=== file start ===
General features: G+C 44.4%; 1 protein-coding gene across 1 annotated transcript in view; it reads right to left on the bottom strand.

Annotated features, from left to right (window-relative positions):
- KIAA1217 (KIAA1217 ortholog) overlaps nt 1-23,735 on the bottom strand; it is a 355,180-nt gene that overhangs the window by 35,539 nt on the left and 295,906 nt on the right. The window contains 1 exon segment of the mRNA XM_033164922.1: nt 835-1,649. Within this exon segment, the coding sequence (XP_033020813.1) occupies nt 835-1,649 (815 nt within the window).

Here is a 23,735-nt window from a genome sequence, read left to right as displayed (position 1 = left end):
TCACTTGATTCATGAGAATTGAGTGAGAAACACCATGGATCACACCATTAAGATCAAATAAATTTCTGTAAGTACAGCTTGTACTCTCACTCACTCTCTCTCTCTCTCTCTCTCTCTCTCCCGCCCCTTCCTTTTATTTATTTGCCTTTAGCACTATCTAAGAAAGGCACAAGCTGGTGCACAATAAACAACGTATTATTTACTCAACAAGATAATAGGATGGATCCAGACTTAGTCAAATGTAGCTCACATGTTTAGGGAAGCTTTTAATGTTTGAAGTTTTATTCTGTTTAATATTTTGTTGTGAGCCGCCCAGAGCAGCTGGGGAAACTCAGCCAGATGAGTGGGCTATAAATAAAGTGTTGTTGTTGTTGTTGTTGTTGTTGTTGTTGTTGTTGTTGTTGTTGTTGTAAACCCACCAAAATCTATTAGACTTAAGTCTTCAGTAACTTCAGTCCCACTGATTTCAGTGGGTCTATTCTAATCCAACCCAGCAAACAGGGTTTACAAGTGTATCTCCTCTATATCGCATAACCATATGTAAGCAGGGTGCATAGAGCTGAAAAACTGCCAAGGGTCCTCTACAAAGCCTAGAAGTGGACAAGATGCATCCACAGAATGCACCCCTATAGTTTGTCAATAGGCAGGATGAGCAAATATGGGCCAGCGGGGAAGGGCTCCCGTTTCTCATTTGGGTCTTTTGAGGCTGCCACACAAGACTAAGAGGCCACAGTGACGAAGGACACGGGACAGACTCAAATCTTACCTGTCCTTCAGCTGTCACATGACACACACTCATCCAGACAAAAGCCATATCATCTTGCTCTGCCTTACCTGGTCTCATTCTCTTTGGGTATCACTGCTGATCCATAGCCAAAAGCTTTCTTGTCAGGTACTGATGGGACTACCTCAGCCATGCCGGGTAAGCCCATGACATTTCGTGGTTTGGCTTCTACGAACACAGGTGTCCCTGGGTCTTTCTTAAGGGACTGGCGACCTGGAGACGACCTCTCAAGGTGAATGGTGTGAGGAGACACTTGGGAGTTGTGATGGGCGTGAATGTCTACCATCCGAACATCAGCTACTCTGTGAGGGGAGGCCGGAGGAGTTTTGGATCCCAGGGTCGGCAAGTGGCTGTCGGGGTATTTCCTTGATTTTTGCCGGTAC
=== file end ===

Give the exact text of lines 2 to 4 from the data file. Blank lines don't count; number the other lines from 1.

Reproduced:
Annotated features, from left to right (window-relative positions):
- KIAA1217 (KIAA1217 ortholog) overlaps nt 1-23,735 on the bottom strand; it is a 355,180-nt gene that overhangs the window by 35,539 nt on the left and 295,906 nt on the right. The window contains 1 exon segment of the mRNA XM_033164922.1: nt 835-1,649. Within this exon segment, the coding sequence (XP_033020813.1) occupies nt 835-1,649 (815 nt within the window).

Here is a 23,735-nt window from a genome sequence, read left to right as displayed (position 1 = left end):